One of my uncles always tells a story about how, when he was a kid, his mom would tell him she could see around corners. They would be out walking someplace, only for his mom to tell him the details of some vehicle or person that was about to appear around a bend in the road. A few seconds later and, sure enough, that vehicle or person would appear, exactly as described. Magic, surely?
Of course, it wasn’t magic at all: His mom — my grandmother — was just taller than he was, and could see over walls and other obstacles that he wasn’t able to. What appeared to be some kind of superpower was really just about having a superior vantage point.
Now, researchers from the U.K.’s University of Cambridge, University of Oxford, and University College London want to give every car on the planet the ability to see around corners. And, with genuine magic being in short supply, they’ve come up with a way to shift the world’s vantage points using a combination of lidar, augmented reality, and crowdsourcing.
If it works as promised — and that’s a big if — it could totally transform the way we drive by allowing drivers to “see through” objects to alert them of potential hazards, without distracting them in the process. And it will also “beam” the information directly into your eye for good measure.
Lidar (Light Detection And Ranging) refers to the depth-sensing, bounced laser-mapping technology that allows many self-driving cars to perceive the world around them. As it happens, those last four words — “the world around them” — is the bit that the researchers behind this project want to change. To give drivers something akin to X-ray vision that allow them to spot obstacles hidden from view — such as the motorcyclist momentarily obscured behind a vehicle — they want to build a massive crowdsourced map of lidar data gathered from all road users.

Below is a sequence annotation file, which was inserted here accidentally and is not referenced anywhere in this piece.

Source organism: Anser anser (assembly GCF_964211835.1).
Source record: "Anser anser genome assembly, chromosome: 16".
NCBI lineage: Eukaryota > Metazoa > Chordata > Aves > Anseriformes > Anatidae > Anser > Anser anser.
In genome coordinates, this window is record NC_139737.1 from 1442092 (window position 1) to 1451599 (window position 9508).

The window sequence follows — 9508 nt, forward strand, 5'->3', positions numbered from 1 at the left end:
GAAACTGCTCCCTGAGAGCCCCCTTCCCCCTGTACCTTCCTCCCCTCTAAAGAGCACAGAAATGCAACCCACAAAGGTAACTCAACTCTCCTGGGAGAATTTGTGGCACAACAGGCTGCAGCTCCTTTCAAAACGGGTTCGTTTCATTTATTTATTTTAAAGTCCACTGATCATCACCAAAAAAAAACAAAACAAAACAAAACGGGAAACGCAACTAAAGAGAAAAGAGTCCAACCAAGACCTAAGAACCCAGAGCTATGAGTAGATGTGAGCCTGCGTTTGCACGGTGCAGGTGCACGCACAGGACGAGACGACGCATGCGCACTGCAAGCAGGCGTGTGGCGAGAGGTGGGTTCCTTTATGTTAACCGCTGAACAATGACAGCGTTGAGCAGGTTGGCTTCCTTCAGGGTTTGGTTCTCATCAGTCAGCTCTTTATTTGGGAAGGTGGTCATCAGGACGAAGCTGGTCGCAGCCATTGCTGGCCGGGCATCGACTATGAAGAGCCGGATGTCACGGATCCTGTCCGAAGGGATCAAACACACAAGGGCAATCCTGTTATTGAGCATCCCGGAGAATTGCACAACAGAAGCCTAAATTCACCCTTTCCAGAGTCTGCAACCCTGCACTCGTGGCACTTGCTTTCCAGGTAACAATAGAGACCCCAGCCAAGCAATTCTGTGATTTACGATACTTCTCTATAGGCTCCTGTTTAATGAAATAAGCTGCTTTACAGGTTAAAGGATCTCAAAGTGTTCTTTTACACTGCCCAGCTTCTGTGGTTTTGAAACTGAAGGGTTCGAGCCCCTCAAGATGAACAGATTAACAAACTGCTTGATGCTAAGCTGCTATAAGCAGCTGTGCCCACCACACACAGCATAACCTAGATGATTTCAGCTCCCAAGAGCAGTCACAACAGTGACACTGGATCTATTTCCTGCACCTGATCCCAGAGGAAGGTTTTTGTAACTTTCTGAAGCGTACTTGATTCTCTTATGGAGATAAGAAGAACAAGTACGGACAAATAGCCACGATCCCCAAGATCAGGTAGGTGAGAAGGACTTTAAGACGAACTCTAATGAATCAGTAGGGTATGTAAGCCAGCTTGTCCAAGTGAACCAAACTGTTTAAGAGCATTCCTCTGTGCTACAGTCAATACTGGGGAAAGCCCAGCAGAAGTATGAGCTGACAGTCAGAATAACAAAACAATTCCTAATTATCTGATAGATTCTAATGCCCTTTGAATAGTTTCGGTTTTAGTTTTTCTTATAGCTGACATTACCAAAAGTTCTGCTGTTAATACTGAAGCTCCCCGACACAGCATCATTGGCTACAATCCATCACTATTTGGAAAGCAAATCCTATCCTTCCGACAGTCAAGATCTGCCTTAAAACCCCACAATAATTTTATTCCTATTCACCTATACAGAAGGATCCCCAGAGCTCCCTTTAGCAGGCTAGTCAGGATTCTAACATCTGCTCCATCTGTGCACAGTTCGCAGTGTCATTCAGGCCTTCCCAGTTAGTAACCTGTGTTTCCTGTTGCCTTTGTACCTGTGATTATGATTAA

For an analogy of what this might look like, think of that scene from Christopher Nolan’s 2008 movie The Dark Knight in which Batman hacks every cell phone in Gotham City and converts them into a high-frequency generator, stitching together all the location data to build a three-dimensional schematic of the city, from buildings to people. As Lucius Fox, the perturbed Wayne Enterprises boss, says, “you took my sonar concept and applied it to every phone in the city. Half the city feeding you SONAR; you can image all of Gotham.”
The idea of car-to-car communication for collaborative purposes isn’t exactly science fiction. Starting with Waze, many mapping apps have used the driving data of different users to build up a pretty detailed picture of what is happening on the road in terms of the free flow of traffic. Tesla, meanwhile, collects large amounts of road data from vehicle owners via its Full Self-Driving beta test fleet. In 2017, Tesla asked vehicle owners if they were willing to provide videos collected using their cars’ onboard Autopilot cameras. This data, while collected by individual vehicles, is combined to make the overall fleet smarter and better able to deal with obstacles.